Football, aka soccer in the states, is a beautiful game. The game most of the world loves. The game where everyone with just the ability and desire to work hard to earn their chance on a team will make it right? Maybe you would also hear that it is the sport where “anyone or any team can win.” Well, you are actually almost utterly wrong if you think that. You can spend your entire life working towards making it to the highest level and maybe have the chance to win a title for your team. Instead, you will likely just end up losing to a team that can spend on players who have better talent than you. So I am going to explain to you how wealthy billionaires have ruined football. 

First, let me explain why the owners have more power than American sports owners. In American sports, there is something called a salary cap. This salary cap system is used in many American sports to stop teams’ excessive amounts of money. Yes, in European soccer, there is some sort of rule where you aren’t allowed to spend over a certain amount for wages. However, this rule is relatively easy to bypass for teams with wealthy owners. They can spend more on wages than the less affluent teams due to their higher wealth, causing this separation between teams. This leads to exclusive competition among only a few teams in the league compared to everyone else.

 Now, what teams have these types of owners? Simple answer: almost every single good one. 

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Let’s talk about one of the first real mega-money men of the sport, Roman Abramovich, the owner of Chelsea F.C. He took ownership of the team in June 2003. He wanted to take over the club because he saw potential in the team after they finished fourth. In total, under his reign of ownership, Chelsea has won nearly 20 trophies, with more still to come for as long as he is in charge. It also has kept them at the top consistently for most of that time.  Yet he has also spent nearly 4 billion dollars on players alone to get Chelsea to where they are.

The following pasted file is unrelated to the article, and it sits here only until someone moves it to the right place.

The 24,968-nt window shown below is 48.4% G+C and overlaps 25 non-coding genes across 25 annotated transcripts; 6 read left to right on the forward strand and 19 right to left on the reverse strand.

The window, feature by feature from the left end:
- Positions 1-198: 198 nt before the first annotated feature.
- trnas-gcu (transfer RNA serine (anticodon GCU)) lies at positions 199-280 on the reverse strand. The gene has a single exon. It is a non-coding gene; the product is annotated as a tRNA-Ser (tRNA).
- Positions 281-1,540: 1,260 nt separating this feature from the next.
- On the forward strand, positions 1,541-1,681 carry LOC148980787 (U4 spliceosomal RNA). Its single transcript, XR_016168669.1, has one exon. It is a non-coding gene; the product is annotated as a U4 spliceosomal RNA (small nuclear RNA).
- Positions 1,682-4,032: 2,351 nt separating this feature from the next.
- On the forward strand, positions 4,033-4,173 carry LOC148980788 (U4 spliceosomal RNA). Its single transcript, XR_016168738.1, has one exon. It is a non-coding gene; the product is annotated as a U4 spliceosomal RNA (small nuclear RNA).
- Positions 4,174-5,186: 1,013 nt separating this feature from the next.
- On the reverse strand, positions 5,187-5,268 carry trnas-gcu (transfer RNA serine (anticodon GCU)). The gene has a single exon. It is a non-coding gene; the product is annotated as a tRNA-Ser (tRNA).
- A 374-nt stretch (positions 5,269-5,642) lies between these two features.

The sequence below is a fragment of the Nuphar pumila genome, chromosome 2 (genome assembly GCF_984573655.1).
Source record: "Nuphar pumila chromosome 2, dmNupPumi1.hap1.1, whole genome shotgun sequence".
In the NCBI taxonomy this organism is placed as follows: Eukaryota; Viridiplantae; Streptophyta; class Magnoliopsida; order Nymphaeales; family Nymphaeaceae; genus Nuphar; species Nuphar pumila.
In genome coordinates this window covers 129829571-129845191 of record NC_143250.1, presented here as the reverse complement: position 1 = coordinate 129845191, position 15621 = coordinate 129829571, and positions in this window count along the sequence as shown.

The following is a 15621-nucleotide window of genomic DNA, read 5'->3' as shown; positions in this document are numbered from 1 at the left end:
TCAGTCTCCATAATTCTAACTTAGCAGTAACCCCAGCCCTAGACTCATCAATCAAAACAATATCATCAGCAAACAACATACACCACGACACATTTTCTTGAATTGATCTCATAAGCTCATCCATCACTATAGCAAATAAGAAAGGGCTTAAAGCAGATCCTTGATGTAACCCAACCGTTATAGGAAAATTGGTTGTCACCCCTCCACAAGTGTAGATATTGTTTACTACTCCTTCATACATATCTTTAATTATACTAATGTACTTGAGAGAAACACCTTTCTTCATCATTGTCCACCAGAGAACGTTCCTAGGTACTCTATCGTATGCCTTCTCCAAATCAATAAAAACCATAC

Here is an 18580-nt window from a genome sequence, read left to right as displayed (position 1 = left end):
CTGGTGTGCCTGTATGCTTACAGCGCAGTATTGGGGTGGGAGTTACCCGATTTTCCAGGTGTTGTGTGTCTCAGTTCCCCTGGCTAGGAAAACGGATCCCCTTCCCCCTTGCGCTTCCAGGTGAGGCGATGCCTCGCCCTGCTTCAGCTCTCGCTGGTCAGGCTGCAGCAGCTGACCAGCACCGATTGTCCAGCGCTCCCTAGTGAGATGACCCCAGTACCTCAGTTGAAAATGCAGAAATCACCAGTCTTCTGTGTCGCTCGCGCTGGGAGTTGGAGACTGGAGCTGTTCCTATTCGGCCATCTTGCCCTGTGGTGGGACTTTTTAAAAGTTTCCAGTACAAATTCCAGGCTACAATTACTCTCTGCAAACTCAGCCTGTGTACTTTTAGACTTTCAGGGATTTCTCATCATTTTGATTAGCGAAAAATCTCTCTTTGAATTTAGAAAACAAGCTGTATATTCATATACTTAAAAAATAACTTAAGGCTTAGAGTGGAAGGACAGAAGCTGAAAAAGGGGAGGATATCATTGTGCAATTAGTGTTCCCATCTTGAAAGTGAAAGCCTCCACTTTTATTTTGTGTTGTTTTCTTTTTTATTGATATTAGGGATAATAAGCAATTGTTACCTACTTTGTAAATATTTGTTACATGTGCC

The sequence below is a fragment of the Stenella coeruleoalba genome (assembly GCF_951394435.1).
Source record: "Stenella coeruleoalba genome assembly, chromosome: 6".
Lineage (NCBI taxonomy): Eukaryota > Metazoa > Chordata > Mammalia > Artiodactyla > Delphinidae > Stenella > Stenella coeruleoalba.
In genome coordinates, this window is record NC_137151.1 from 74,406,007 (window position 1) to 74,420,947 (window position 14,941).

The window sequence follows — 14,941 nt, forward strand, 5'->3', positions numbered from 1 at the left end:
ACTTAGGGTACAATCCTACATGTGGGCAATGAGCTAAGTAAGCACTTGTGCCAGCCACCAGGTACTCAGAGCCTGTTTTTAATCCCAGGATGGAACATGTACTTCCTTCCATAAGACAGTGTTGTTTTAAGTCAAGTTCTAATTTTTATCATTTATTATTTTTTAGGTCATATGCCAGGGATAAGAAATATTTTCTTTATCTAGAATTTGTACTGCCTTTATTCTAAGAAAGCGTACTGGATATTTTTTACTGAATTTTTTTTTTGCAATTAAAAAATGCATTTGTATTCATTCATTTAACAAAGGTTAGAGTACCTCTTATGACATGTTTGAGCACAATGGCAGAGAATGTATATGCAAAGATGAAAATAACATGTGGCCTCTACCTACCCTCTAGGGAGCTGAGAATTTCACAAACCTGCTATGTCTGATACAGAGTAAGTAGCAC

Years of constant investment in some of the best players in the world can also impact players who could succeed in this newfound competition for a position. A player who has had this experience is Tammy Abraham. He played for Chelsea FC, and got consistent game time during the 2019-2020 season. During this season, he shined looking like one of the best strikers in the premier league and thought he would keep the form going. Then, Chelsea spent millions on strikers such as Timo Werner in 2020 and Romelu Lukaku in 2021 to push him out of the starting position. He has since moved to a team named Roma FC, where he has gotten off to a good start.

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Now that we learned what it is like to be at the top, let us see what it is like to be average. Sometimes, you can spend this mass amount of money and still not reach the heights of winning trophies or competing for more significant competitions. For example, Everton, a team that has spent nearly 500 million dollars, still has found little success.

What owners mainly spend their money on is the transfer fees of players. For example, recently, Manchester City spent nearly 130 million dollars on Jack Grealish. Yes, spending that much money on a single person is extreme, but that is the primary way for teams to compete for the top.

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These owners also want more ways to make money. Through wanting to cut costs on running the team, taking money from the team, and even trying to come up with grand ideas to bring more cash into themselves. An example of this would be Manchester United’s owners taking money from transfer fees to pay their own expenses.

The sport is now viewed by hardcore fans as being a cash grab rather than an experience for anyone and everyone. A way the fans feel this is through ticket prices. The average ticket price to get into Premier League games increases every season and gets more hurtful to fans’ pockets. Not only in tickets, but the owners also likely make fans overpay for any sort of merchandise that the team makes, such as jerseys, scarves, hats, etc.

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Overall, owners can completely invest in making their team better to become a more prominent name to make their money. They rob players’ careers to make money for their own gain rather than even caring about the players; they don’t care about the people who give them the money, the fans.

Chris DeGroote is a junior member of the Multimedia Journalism class.